A new study shows that the cancer drugs imatinib (also known as Gleevec by Novartis) and sunitinib (Sutent, made by Pfizer) halt diabetes in mice.

A team from the University of California, San Francisco and Berkeley-based drug maker Plexxikon found that most of the mice manipulated to have Type 1 diabetes no longer had diabetes symptoms after just a few weeks on either of the two drugs. The researchers, who published their results in the Proceedings of the National Academy of Sciences, also discovered that daily imitanib treatment delayed when the mice got the disease, if at all. Type 1 diabetes, which usually appears during childhood, is an autoimmune disease in which the body attacks the pancreas and limits its ability to manufacture insulin, a hormone that helps cells absorb glucose to use as fuel.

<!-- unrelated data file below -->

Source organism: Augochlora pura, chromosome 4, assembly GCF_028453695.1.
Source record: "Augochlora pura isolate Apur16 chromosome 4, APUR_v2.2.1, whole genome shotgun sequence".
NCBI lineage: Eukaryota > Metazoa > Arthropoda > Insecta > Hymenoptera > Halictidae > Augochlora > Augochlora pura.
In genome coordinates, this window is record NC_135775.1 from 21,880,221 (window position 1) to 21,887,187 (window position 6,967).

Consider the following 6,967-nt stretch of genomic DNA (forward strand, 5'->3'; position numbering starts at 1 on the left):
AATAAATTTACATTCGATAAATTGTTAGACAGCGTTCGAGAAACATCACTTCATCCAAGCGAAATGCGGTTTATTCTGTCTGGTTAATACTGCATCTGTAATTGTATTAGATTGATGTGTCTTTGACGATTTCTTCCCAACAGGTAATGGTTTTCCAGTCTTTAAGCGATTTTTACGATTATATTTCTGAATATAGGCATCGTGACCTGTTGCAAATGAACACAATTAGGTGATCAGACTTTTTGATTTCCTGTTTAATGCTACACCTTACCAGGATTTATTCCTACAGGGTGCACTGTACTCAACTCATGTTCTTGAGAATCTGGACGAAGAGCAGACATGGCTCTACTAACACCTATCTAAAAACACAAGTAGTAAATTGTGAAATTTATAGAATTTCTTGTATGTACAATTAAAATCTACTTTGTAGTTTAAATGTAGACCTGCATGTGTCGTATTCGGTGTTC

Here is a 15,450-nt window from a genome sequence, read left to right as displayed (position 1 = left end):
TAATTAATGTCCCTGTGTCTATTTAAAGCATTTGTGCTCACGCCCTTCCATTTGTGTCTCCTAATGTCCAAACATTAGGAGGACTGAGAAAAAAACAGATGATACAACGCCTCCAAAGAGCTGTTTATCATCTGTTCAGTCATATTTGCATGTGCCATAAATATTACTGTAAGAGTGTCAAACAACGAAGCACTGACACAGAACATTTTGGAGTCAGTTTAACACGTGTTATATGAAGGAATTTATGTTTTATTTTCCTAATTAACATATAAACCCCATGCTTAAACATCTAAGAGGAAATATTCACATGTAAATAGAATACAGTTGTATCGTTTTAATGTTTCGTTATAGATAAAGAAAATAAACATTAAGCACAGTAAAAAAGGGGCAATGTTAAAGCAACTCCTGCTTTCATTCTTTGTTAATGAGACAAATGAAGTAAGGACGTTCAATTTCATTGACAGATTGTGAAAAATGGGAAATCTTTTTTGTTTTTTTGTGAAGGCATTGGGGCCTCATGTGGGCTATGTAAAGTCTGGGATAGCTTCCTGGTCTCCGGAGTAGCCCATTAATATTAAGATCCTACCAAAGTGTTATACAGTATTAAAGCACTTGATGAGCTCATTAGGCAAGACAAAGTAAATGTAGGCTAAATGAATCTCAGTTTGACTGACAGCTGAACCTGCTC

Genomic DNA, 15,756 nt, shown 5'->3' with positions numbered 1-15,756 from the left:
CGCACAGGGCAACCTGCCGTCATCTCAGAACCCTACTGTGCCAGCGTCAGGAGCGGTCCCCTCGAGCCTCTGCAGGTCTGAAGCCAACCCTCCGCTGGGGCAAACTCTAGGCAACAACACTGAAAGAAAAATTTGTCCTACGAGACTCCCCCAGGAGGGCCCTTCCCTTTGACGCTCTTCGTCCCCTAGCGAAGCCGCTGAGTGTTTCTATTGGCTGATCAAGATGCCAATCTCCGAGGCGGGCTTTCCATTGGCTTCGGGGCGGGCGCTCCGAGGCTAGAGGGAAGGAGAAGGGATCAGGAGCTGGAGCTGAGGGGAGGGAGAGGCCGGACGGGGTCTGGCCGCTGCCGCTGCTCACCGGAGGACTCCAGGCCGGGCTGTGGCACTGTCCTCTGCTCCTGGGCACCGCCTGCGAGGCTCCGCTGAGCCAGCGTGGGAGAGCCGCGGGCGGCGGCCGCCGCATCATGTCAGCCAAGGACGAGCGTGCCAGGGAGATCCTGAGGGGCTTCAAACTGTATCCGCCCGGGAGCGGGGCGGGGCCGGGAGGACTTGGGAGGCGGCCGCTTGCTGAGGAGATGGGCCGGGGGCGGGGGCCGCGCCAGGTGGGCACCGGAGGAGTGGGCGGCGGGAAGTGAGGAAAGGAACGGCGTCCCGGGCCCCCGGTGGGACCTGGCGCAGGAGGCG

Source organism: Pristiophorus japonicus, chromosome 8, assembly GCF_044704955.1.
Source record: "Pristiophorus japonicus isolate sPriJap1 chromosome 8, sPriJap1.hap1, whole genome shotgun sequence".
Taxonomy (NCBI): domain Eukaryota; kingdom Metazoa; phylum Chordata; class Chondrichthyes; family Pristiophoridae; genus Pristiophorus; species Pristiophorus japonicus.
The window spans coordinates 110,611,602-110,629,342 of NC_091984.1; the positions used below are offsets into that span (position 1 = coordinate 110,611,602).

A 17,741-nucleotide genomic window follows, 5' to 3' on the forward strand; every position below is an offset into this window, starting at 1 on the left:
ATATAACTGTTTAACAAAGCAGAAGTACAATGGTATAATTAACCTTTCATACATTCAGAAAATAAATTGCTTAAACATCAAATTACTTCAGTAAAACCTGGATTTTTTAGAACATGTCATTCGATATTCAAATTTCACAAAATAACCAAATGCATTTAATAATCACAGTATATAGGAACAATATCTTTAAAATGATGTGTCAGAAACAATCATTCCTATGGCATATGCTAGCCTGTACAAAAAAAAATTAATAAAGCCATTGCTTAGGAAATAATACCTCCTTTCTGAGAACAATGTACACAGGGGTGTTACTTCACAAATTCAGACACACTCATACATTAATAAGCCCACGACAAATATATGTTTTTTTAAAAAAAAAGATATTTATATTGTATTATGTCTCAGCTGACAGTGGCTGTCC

Imatibib is used to stop cancer cells from multiplying in leukemia patients, and sunitinib can halt the growth of kidney cancer cells.

When given to mice, the drugs presumably calmed down the animals' over-active immune systems, which then laid off the pancreas.

Jeffrey Bluestone, an immunologist at the University of California, San Francisco who led the research, told ScientificAmerican.com that the therapy might not necessarily work in people. "These are animals studies, and moving from the animal to human is always a challenging and not always a successful transition," he says.

About 15,000 children in the U.S. are diagnosed with Type 1 diabetes each year, according to the National Institutes of Health in Bethesda, Md. There is no known cure, but patients can keep it in check with daily insulin injections.

(Image from iStockphoto/JurgaR.)